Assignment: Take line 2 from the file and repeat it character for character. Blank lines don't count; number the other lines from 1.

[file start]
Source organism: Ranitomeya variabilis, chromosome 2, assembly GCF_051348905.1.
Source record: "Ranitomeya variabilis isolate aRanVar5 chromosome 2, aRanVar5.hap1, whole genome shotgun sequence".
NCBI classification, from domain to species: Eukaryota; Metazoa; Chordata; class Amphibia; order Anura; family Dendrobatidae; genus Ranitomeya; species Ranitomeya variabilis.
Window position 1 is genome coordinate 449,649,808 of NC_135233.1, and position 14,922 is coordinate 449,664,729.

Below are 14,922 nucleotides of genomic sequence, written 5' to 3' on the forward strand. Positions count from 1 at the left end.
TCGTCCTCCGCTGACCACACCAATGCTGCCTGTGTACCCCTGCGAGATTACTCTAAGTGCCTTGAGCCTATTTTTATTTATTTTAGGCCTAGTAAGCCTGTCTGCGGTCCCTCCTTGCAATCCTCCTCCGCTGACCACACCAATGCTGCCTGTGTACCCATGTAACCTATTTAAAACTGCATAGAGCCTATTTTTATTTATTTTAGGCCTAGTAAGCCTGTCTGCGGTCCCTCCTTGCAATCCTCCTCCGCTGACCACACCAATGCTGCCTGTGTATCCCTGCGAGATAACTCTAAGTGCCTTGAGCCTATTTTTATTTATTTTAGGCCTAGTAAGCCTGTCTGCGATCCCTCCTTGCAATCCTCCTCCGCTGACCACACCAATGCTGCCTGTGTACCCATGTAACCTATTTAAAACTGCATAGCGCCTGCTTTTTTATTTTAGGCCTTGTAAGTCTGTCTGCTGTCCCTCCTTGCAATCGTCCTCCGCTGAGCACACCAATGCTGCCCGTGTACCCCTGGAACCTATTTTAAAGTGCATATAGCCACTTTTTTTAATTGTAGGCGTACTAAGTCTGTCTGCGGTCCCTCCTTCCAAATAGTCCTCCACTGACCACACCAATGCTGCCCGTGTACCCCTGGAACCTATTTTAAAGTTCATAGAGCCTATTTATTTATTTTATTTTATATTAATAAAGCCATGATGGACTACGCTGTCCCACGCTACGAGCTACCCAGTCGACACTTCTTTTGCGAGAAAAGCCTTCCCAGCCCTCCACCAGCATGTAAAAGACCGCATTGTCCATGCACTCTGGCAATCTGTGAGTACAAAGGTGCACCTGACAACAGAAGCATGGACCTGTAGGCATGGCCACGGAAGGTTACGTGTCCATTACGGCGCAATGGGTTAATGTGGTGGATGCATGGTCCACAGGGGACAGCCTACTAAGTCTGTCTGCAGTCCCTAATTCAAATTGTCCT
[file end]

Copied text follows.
Source record: "Ranitomeya variabilis isolate aRanVar5 chromosome 2, aRanVar5.hap1, whole genome shotgun sequence".